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In the previous column, I discussed some of the more common signs and symptoms of substance abuse. This column will offer some suggestions and recommended approaches to help you deal with a substance abuse problem with your child – or better yet, to avoid having the problem altogether.

When your child reaches adolescence, your ability to have meaningful discussions with them will be of the utmost importance. If a mutual trust has not already been developed, it will be difficult – not impossible – but difficult to build it at this point. Modeling will also remain of primary importance. If these ideas are all new to you, I would suggest that you refer to earlier columns where these skills and concepts were presented and discussed in some detail.

What follows are some suggestions and guidelines on preventing and resolving substance abuse issues while they are still in the beginning stages. You need to be aware that if your child becomes actually addicted to a drug, more intensive treatment beyond these recommendations will be needed. The area of actual addiction will be covered in next week's column.

Be the parent, not just a pal! It is amazing to me how many parents choose to act like a buddy to their teen instead of a parent. A little negotiation or compromise is fine – but you should not give the impression that everything is negotiable and that rules are done by committee. No – you are the parent and as such, you set the rules and you enforce them. Even if the child will not admit it, they count on you for caring for them and for protecting them from harm (even when they don't like it). It is always comforting to know that there is someone that will not let you spin completely out of control. There may be times when "tough love" will be in order.

Set the rules and enforce them consistently and reasonably. Rules and what is and is not allowed should not constantly change from day to day. You need to be predictable to your child. Rules and the consequences of breaking them need to be predicable. Succumb to one "but Mom, this is special, can't I please go"  and your rule becomes worthless. As you might expect, the child will immediately wonder if they can get away with it again.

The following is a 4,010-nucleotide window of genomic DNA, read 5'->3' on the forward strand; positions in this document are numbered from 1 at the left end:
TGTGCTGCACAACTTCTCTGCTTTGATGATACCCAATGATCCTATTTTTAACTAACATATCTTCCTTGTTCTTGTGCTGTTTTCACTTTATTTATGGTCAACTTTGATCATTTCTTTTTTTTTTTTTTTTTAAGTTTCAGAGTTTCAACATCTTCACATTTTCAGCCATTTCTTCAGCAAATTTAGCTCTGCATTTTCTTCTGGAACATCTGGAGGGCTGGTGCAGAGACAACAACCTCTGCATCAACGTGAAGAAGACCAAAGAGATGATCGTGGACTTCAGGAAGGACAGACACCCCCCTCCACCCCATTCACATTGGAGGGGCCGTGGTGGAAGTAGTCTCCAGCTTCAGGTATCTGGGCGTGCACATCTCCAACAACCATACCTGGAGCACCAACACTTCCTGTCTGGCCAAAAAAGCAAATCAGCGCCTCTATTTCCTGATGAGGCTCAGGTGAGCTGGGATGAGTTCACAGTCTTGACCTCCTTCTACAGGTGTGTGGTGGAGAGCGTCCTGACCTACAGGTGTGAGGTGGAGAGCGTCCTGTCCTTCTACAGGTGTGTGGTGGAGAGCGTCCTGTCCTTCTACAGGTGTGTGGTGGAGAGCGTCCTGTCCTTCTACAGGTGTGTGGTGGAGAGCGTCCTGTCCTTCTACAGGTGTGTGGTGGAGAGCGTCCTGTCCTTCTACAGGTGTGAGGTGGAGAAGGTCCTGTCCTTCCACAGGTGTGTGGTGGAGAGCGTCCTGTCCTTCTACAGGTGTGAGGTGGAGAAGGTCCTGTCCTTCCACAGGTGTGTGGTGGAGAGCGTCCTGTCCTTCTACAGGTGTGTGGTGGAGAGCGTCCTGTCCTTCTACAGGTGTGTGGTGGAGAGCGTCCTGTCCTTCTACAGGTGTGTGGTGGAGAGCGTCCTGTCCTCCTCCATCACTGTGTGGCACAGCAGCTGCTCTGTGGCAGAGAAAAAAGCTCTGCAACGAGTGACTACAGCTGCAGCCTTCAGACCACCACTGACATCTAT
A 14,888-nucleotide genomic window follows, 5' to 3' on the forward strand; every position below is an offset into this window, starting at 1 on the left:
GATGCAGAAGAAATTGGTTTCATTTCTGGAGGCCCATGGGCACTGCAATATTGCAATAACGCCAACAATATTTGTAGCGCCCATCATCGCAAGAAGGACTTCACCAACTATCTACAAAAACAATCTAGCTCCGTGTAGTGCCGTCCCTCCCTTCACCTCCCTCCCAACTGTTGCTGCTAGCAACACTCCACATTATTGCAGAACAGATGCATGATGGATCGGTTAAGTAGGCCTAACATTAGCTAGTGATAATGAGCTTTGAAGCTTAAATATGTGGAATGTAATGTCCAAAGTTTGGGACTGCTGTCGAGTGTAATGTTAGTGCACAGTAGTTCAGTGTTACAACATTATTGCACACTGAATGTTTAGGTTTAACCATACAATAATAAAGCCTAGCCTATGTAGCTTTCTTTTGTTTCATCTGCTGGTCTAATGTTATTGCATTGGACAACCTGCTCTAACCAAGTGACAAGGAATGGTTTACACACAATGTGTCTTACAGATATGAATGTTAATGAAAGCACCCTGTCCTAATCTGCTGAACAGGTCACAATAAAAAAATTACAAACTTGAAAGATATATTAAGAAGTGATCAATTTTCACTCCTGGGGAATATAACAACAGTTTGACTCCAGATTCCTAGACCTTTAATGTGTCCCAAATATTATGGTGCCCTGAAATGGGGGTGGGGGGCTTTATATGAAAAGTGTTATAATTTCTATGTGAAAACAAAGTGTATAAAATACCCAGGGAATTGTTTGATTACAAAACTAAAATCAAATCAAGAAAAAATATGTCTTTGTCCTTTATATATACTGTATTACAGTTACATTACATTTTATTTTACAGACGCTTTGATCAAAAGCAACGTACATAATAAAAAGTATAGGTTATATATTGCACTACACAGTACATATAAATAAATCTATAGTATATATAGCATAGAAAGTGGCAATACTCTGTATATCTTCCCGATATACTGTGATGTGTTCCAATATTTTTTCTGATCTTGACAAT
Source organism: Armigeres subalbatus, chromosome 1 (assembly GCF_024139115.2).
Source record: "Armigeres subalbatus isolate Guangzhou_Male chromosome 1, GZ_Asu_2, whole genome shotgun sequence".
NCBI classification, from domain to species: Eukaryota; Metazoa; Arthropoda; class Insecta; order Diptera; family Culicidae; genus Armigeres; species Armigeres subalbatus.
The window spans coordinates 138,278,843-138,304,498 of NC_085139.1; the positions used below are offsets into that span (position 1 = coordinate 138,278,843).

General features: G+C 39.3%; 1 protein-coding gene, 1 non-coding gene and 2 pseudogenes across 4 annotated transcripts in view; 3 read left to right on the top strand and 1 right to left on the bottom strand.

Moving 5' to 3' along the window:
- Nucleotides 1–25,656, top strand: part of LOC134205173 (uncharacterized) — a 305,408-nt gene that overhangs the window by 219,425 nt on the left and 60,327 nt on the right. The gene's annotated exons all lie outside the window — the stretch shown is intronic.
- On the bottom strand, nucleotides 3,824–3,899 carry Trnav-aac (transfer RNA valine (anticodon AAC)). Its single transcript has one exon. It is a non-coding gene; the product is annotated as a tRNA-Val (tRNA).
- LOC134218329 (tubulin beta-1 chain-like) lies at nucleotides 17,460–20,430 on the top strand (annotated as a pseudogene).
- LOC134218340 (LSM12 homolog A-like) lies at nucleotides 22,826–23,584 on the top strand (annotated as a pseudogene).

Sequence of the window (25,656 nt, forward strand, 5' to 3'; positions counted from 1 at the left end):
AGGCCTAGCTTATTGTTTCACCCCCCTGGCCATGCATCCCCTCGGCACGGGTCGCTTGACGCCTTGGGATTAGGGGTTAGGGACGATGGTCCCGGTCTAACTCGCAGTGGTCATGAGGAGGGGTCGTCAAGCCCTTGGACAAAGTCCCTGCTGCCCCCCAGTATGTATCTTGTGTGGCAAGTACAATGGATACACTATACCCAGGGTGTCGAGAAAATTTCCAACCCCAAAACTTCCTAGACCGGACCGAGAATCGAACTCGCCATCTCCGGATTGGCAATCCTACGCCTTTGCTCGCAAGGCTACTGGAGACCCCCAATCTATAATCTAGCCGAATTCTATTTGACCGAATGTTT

Tell your adolescent what you expect of them. Don't just assume that they know – or that they do not need to be reminded once in a while.

Talk about risky situations and how to handle them.  Hopefully you have built a good enough foundation of trust and discussions that your child will bring these situations to you for advice. If not, bring them up in a non-threatening manner. An example might be to discuss what is the best way to handle a situation where kids at the party are smoking pot and they offer you some? Don't just lecture, but let the child talk and listen to their ideas. You may be surprised at how well they do.

Be involved and stay involved with your adolescent.  Take the time to know what your adolescent is doing. Get to know their friends and if possible, the friends parents (and don't be afraid to check in with them). Your child's choice of friends may tell you a lot about potential risks. Having no idea what you child is doing, where they are, or who they are with, is just asking for trouble. How many times do we see on television the distraught parent saying something like, "Why I had no idea that he/she was doing those things! - fill in the blank – building bombs, beating up other kids, stealing cars, joining a gang, doing drugs, skipping school, getting drunk, etc, etc."  

Always find the time to show your child that you care . You can do this by;

-Saying "I love you"

-Listening to them without interrupting all of the time.

-Even though it is difficult sometimes, try not to be critical of them or what they like all of the time.

-Try to educate them on what not to use and why. You may want to educate yourself first.  Stay away from the stupid stereotypes ("just say no", rot your brain, etc) and give them the honest facts. The facts are horrible enough. They will appreciate truthful answers. There are tremendous amounts of excellent materials on drugs and alcohol available at any library, mental health center, drug treatment clinic, and many police and community service organizations.

Will using all of these suggestions prevent and cure substance abuse in your adolescent? Of course not. They will however give you a good base to provide effective parenting during this period where exposure to drugs can not really be prevented.  

About The Author
James is a Masters level Child Psychologist and Internationally Certified Alcohol and Drug Counselor who has worked with distressed families for 40 years. He is the author of the Seamus the Sheltie series of children's books that were designed to assist parents in discussing difficult issues with younger children. Both books have received multiple national awards from parenting organizations. Mr. Beverly has written and published articles on parenting in a variety of media.


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